China to stick with ‘around 6.5%’ growth target


With the property market likely to remain under pressure and investment sluggish, many market watchers expect Beijing to cut its growth target for 2015 to around 7 percent., File pic shows: A worker rides past a poster showing Beijing's central business district outside a construction site in Beijing, December 29, 2014.- Reuters

BEIJING: China will keep its target for economic growth at “around 6.5%” in 2018, unchanged from last year, policy sources told Reuters, as it seeks to balance efforts to reduce debt risks while keeping the world’s second-largest economy stable.

The proposed target, to be unveiled at the annual parliament meeting in March, was endorsed by top leaders at the closed-door Central Economic Work Conference in Dec 18-20, according to four sources with knowledge of the meeting outcome.

Where Beijing’s policymakers set the speedometer on their closely-managed economy is always of crucial interest to global investors because of China’s role as an engine of growth for the world.

Past stimulus policies to stop growth flagging as the global economy passed through a sticky few years resulted in massive borrowing by state-run firms and local governments. Total debt in the second quarter of last year amounted to 255.9% of gross domestic product, according to Bank for International Settlements estimates.

And policymakers are on a mission to reduce the risk of any crisis erupting out of the mountain of debt as the country makes its gradual transition from a command to a market economy.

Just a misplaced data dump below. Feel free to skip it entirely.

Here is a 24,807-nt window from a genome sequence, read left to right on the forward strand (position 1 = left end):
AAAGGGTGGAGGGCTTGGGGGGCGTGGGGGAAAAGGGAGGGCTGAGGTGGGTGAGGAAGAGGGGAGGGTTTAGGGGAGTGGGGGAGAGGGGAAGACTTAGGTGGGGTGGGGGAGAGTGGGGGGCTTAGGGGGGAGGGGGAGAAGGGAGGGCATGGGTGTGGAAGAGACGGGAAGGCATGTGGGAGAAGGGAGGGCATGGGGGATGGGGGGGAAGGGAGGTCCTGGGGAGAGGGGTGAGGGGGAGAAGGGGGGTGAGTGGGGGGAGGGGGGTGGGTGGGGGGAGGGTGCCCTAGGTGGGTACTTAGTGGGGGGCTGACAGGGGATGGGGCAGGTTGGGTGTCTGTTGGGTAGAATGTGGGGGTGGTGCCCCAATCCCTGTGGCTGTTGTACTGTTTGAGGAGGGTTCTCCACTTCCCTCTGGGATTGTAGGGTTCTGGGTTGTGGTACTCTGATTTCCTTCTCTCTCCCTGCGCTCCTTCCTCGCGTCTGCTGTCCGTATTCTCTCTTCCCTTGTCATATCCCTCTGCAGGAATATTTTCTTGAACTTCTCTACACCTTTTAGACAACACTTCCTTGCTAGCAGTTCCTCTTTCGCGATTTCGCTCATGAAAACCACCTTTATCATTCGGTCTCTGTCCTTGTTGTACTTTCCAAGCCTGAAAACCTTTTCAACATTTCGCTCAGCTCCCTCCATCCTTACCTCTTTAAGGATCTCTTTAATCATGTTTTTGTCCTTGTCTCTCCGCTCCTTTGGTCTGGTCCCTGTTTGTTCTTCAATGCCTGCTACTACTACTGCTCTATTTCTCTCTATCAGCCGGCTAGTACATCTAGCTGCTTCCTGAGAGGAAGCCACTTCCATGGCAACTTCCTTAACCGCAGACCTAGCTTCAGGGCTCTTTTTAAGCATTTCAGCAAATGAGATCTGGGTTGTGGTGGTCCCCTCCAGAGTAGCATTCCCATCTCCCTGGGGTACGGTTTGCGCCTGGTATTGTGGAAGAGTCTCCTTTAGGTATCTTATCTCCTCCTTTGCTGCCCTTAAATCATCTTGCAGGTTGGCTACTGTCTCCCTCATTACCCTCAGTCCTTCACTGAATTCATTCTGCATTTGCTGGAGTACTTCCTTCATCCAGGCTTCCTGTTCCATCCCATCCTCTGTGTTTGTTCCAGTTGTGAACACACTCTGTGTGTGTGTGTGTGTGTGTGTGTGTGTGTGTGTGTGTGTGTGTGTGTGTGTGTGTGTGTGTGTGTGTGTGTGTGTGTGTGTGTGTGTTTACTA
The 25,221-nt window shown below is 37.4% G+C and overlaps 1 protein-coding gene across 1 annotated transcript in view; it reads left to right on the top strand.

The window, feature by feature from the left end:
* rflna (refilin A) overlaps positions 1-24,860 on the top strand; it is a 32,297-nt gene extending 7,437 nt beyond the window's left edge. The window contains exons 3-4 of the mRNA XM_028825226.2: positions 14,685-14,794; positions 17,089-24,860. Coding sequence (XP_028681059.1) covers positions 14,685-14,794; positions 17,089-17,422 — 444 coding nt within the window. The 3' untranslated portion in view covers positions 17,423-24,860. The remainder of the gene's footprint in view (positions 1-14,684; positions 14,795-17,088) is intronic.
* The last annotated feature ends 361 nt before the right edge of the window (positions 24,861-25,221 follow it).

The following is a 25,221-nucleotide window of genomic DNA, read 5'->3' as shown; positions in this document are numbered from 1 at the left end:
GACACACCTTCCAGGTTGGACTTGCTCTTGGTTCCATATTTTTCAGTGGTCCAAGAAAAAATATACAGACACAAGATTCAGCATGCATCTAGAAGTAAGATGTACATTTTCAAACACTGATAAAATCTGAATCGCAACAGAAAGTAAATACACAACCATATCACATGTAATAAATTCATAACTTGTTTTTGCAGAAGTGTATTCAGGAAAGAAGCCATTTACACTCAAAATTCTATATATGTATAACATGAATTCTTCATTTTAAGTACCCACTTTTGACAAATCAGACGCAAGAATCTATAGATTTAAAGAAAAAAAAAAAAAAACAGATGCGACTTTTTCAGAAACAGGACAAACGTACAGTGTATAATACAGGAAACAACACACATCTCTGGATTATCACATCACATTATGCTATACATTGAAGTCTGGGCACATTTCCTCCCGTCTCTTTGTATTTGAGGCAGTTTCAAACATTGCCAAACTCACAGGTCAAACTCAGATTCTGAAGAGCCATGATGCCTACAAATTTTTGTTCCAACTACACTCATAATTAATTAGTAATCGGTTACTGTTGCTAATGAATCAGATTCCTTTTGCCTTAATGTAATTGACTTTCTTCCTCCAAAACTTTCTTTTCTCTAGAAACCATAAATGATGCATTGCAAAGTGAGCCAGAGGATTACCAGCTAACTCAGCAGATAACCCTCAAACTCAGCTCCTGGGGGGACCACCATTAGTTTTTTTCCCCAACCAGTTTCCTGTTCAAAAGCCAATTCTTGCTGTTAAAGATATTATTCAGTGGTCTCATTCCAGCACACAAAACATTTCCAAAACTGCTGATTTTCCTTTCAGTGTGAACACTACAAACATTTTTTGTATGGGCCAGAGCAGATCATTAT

“The economic growth target will still be around 6.5% as they favour stability,” said one source who requested anonymity due to the sensitivity of the matter.

China’s State Council Information Office, the government’s public relations arm, had not yet responded to Reuters’ request for comment on the economic targets for this year.

There have been some doubts whether China would be putting a number on its target for 2018, as President Xi Jinping pledged in October to pursue “high quality growth”.

And while Chinese leaders remain committed to meeting a goal set by their predecessors of doubling GDP in the decade to 2020, to turn China into a “modestly prosperous” nation, a senior Communist Party official said in October that goal would not be set for the following decade.

Analysts expect final numbers will show the economy grew around 6.8% in 2017, beating the target thanks to strong global demand for Chinese exports, and just bettering the 26-year low of 6.7% posted in 2016. To hit the 2020 goal, the economy needs to expand at least 6.3% annually over the next three years, officials have said.

The government will maintain a 3% inflation target for 2018, the sources said, suggesting policymakers are not foreseeing any sharp price rises, as factories struggle to pass on higher costs to consumers. — Reuters

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